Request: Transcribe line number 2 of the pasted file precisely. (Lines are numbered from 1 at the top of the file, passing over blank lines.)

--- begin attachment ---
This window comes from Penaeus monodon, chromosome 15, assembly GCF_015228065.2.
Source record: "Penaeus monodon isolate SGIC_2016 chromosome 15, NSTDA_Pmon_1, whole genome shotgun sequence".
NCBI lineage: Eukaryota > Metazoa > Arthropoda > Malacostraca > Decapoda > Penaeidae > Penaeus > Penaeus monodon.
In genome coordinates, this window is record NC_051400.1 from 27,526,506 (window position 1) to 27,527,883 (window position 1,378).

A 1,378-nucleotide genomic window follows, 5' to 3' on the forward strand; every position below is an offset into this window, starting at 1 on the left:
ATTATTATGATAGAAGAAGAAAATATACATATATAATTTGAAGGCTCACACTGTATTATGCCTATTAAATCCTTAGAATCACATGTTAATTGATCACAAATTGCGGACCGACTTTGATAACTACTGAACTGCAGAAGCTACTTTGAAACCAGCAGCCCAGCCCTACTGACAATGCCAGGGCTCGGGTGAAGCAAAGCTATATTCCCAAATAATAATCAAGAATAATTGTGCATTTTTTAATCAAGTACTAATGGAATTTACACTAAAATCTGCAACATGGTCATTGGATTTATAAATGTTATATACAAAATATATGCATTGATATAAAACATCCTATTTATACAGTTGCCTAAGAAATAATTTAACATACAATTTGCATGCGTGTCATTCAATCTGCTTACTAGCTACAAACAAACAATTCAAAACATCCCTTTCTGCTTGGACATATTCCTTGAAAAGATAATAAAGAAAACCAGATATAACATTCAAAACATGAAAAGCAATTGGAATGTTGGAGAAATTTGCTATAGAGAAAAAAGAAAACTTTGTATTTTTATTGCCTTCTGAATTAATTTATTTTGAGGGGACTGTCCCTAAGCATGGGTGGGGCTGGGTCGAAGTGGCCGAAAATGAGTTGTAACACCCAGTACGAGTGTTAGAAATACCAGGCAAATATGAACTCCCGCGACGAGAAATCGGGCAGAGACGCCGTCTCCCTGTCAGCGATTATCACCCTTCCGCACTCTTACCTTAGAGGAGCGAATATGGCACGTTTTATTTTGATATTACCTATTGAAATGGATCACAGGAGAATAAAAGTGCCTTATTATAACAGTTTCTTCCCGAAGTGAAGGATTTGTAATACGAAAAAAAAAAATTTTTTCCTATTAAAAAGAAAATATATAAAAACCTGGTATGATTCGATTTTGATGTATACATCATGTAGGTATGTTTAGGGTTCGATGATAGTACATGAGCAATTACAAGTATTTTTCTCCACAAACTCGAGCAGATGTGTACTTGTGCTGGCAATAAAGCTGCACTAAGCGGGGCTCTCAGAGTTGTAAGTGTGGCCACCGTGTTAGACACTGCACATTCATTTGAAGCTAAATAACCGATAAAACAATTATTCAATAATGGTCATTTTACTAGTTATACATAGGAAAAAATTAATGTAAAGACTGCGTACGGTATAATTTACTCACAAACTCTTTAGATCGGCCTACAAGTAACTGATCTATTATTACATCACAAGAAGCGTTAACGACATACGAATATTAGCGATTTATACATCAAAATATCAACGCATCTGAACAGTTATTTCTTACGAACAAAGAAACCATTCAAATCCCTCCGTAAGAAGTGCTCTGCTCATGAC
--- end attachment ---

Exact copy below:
Source record: "Penaeus monodon isolate SGIC_2016 chromosome 15, NSTDA_Pmon_1, whole genome shotgun sequence".